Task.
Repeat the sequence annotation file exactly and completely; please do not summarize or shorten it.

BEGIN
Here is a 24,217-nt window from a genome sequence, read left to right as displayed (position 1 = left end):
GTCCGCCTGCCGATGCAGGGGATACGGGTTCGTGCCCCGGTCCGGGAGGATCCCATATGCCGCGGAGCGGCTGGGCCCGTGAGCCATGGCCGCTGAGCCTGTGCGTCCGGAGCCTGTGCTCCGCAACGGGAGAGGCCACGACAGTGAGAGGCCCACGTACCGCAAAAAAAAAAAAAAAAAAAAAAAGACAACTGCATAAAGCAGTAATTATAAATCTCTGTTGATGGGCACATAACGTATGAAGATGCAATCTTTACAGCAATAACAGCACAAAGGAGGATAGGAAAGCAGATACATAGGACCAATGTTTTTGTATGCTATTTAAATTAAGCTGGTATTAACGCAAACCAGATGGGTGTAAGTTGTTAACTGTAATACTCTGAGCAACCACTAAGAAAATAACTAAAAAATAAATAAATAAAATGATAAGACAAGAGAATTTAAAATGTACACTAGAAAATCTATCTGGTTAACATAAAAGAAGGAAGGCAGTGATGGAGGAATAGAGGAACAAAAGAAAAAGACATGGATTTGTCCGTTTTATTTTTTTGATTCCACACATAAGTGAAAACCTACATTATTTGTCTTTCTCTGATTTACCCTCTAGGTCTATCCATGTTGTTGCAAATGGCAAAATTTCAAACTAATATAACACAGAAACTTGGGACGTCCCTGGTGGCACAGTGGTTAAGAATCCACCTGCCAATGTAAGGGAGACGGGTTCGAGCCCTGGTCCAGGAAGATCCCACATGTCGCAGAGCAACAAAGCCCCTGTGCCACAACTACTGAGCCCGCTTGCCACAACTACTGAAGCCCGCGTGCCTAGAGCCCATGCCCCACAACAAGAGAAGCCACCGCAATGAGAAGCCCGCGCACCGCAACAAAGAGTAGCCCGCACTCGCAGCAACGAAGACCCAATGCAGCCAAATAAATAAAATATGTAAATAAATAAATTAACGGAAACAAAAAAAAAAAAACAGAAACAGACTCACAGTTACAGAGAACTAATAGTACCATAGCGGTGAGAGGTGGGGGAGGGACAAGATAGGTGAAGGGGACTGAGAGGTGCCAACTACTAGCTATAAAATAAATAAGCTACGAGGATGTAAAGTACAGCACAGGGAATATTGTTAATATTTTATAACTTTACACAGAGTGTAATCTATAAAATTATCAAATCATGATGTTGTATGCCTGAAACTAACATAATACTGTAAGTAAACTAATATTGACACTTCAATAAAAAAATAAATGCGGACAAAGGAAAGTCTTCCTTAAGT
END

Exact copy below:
Here is a 24,217-nt window from a genome sequence, read left to right as displayed (position 1 = left end):
GTCCGCCTGCCGATGCAGGGGATACGGGTTCGTGCCCCGGTCCGGGAGGATCCCATATGCCGCGGAGCGGCTGGGCCCGTGAGCCATGGCCGCTGAGCCTGTGCGTCCGGAGCCTGTGCTCCGCAACGGGAGAGGCCACGACAGTGAGAGGCCCACGTACCGCAAAAAAAAAAAAAAAAAAAAAAAGACAACTGCATAAAGCAGTAATTATAAATCTCTGTTGATGGGCACATAACGTATGAAGATGCAATCTTTACAGCAATAACAGCACAAAGGAGGATAGGAAAGCAGATACATAGGACCAATGTTTTTGTATGCTATTTAAATTAAGCTGGTATTAACGCAAACCAGATGGGTGTAAGTTGTTAACTGTAATACTCTGAGCAACCACTAAGAAAATAACTAAAAAATAAATAAATAAAATGATAAGACAAGAGAATTTAAAATGTACACTAGAAAATCTATCTGGTTAACATAAAAGAAGGAAGGCAGTGATGGAGGAATAGAGGAACAAAAGAAAAAGACATGGATTTGTCCGTTTTATTTTTTTGATTCCACACATAAGTGAAAACCTACATTATTTGTCTTTCTCTGATTTACCCTCTAGGTCTATCCATGTTGTTGCAAATGGCAAAATTTCAAACTAATATAACACAGAAACTTGGGACGTCCCTGGTGGCACAGTGGTTAAGAATCCACCTGCCAATGTAAGGGAGACGGGTTCGAGCCCTGGTCCAGGAAGATCCCACATGTCGCAGAGCAACAAAGCCCCTGTGCCACAACTACTGAGCCCGCTTGCCACAACTACTGAAGCCCGCGTGCCTAGAGCCCATGCCCCACAACAAGAGAAGCCACCGCAATGAGAAGCCCGCGCACCGCAACAAAGAGTAGCCCGCACTCGCAGCAACGAAGACCCAATGCAGCCAAATAAATAAAATATGTAAATAAATAAATTAACGGAAACAAAAAAAAAAAAACAGAAACAGACTCACAGTTACAGAGAACTAATAGTACCATAGCGGTGAGAGGTGGGGGAGGGACAAGATAGGTGAAGGGGACTGAGAGGTGCCAACTACTAGCTATAAAATAAATAAGCTACGAGGATGTAAAGTACAGCACAGGGAATATTGTTAATATTTTATAACTTTACACAGAGTGTAATCTATAAAATTATCAAATCATGATGTTGTATGCCTGAAACTAACATAATACTGTAAGTAAACTAATATTGACACTTCAATAAAAAAATAAATGCGGACAAAGGAAAGTCTTCCTTAAGT